However, even with that reading, it’s not clear how literal Christ’s instruction is meant to be. It’s obviously not intended as a model for how society should function, right – the idea isn’t that everyone in the world needs to sell all their stuff and give the money to the poor. For one, if literally everyone is selling their stuff, there won’t be any buyers, and for two, if everyone’s got rid of their stuff, then everyone is poor and all the stuff just comes straight back to them. And then – I mean, is it recursive? Do they have to give it all away again? It just doesn’t seem like a practical model for how society should be run. Basil addresses this concern in his homily, and claims that it’s more about creating a culture of stewardship rather than necessarily literally expecting everyone to go out and give up all their stuff.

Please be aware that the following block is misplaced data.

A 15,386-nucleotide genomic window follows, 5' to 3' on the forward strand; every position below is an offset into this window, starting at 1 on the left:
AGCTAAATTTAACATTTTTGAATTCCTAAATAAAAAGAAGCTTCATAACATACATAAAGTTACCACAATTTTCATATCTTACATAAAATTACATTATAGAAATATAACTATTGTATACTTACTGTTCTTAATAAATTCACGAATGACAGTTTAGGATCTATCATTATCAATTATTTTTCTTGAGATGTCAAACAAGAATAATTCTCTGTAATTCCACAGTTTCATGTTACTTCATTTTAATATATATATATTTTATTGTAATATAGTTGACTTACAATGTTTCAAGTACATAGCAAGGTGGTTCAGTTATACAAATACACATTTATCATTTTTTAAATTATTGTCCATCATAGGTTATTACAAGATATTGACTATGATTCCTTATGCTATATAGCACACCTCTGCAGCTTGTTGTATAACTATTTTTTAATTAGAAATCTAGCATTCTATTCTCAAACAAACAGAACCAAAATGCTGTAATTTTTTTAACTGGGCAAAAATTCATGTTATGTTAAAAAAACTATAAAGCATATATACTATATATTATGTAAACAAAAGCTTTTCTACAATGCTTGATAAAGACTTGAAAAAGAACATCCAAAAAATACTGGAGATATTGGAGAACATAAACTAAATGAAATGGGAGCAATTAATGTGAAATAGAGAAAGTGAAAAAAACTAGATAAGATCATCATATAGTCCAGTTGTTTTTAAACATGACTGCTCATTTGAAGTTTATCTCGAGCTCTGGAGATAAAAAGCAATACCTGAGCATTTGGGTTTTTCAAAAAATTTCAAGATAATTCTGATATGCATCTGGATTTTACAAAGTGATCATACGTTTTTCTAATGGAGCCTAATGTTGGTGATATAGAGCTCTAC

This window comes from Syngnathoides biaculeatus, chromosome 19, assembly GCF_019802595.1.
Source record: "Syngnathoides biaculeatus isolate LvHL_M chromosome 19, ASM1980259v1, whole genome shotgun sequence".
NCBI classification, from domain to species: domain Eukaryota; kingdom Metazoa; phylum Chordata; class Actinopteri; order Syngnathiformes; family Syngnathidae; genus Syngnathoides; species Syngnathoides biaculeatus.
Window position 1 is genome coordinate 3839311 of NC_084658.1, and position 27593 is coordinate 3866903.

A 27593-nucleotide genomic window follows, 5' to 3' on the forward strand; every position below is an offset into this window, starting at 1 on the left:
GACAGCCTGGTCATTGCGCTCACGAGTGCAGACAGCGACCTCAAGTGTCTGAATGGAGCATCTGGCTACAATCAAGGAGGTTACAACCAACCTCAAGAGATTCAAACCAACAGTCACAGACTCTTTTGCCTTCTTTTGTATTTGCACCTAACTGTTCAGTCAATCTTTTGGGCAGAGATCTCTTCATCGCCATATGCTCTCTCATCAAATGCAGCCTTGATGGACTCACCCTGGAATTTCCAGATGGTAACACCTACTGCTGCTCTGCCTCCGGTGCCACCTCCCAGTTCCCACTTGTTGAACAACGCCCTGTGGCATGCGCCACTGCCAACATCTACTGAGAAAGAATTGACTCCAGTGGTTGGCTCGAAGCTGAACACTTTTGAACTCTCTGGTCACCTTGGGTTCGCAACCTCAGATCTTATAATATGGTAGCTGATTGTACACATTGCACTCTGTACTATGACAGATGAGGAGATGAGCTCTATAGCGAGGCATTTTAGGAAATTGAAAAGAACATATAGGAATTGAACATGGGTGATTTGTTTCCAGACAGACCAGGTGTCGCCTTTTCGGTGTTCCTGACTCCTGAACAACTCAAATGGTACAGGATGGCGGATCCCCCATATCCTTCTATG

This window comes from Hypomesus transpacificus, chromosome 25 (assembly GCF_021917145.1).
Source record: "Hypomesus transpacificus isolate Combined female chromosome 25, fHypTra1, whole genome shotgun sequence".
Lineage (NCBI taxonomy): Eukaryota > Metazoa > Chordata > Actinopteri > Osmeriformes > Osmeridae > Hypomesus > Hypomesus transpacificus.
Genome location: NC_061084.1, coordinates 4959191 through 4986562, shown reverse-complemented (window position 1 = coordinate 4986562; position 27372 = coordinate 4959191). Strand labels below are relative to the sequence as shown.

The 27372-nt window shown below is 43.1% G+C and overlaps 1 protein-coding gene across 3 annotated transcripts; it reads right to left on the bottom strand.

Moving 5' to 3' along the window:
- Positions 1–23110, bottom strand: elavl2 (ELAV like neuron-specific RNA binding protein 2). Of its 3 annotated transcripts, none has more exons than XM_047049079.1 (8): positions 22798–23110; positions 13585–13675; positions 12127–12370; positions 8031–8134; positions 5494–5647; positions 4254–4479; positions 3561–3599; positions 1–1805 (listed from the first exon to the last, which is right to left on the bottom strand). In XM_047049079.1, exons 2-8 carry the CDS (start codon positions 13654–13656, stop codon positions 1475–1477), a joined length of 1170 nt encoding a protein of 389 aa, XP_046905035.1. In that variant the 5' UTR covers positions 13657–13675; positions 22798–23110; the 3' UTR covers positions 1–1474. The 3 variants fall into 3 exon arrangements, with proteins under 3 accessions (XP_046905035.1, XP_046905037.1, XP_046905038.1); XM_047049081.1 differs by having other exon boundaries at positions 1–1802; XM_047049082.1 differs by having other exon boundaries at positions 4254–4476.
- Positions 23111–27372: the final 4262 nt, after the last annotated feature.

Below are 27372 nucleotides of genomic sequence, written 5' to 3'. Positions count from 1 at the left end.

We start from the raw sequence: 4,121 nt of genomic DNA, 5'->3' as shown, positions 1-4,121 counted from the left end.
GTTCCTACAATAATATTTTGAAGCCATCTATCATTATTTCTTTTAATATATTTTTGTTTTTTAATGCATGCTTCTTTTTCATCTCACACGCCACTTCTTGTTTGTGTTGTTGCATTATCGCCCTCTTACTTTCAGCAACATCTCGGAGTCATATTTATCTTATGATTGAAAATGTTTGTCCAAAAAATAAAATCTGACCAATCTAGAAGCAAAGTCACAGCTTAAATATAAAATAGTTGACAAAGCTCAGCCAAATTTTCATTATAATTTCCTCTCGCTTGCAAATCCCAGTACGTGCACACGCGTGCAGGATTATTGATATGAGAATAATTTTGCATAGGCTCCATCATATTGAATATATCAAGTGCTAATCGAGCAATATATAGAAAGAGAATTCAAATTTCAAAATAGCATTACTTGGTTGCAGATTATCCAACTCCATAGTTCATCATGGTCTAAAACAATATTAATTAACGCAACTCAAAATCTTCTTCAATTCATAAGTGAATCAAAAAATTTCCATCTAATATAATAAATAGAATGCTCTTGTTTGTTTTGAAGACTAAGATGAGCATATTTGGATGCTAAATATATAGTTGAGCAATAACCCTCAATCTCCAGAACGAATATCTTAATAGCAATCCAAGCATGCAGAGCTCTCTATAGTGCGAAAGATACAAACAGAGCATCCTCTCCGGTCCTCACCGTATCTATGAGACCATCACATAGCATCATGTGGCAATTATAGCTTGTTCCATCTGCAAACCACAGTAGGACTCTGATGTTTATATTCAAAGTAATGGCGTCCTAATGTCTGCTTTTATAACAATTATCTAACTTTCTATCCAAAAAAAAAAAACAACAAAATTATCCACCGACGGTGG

“‘How shall we live,’ someone will say, ‘when we have renounced everything? What quality of life will there be if everyone sells all and forsakes all?’ … It befits those who possess sound judgement to recognise that they have received wealth as a stewardship, and not for their own enjoyment; thus, when they are parted from it, they rejoice as those who relinquish what is not really theirs, instead of becoming downcast like those who are stripped of their own.”